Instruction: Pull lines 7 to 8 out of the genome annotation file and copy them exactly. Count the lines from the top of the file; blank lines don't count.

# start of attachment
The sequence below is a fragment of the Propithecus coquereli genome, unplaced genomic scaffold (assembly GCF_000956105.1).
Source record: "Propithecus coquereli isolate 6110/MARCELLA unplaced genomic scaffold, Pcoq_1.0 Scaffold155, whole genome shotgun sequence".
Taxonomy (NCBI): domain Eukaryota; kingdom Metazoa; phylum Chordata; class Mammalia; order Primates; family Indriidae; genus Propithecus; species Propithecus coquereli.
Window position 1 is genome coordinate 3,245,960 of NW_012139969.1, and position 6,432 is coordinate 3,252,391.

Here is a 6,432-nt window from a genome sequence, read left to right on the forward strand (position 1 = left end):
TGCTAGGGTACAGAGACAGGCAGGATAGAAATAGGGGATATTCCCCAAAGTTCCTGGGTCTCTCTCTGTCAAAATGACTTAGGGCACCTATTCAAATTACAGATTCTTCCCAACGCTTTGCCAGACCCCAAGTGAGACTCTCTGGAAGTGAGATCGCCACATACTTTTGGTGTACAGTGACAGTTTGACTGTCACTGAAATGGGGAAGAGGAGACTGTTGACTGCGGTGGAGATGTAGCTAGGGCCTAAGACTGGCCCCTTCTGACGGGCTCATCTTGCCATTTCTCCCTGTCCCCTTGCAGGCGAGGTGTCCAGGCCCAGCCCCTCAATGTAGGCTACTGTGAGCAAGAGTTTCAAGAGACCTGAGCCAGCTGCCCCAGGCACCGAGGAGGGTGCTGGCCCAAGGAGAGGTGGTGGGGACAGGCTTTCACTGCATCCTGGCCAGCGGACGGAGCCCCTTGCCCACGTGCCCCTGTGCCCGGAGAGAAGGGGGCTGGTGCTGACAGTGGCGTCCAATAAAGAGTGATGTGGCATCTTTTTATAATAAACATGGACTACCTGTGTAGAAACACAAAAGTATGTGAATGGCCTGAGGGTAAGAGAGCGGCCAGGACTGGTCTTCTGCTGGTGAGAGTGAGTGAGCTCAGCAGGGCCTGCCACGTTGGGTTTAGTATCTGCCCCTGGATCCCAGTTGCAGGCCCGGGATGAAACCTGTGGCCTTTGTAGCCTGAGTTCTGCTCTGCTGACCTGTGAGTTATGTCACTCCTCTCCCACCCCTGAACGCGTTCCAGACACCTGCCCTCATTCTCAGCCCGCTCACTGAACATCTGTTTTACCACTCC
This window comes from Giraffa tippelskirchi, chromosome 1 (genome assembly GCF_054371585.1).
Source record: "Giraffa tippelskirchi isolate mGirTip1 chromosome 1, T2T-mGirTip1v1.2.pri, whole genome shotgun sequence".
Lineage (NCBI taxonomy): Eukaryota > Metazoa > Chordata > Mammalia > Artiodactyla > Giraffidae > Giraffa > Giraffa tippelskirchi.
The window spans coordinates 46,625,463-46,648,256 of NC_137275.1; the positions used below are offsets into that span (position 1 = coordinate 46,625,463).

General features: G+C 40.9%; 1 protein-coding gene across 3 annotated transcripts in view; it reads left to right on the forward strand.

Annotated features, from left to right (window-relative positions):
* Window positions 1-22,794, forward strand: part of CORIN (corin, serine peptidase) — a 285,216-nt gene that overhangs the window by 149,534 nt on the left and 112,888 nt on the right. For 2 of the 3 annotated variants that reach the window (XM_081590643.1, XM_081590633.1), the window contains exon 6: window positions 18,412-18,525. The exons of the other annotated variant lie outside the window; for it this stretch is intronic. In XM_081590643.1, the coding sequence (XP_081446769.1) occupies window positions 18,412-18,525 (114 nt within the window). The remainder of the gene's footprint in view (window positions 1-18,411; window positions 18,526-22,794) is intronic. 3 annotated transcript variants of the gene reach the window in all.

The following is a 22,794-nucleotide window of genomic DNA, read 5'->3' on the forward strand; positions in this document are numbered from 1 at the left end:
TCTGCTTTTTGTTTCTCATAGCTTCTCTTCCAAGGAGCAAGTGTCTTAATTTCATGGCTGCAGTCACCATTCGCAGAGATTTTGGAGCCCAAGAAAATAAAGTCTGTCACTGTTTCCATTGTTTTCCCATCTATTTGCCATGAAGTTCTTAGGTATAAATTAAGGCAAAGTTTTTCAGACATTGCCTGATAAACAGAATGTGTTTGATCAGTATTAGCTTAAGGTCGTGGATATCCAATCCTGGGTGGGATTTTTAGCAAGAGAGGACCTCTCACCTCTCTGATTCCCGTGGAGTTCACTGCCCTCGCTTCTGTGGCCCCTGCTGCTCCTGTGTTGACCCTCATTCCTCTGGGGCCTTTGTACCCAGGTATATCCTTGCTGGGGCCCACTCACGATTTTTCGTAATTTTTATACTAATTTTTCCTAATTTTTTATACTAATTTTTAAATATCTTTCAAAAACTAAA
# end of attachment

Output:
This window comes from Giraffa tippelskirchi, chromosome 1 (genome assembly GCF_054371585.1).
Source record: "Giraffa tippelskirchi isolate mGirTip1 chromosome 1, T2T-mGirTip1v1.2.pri, whole genome shotgun sequence".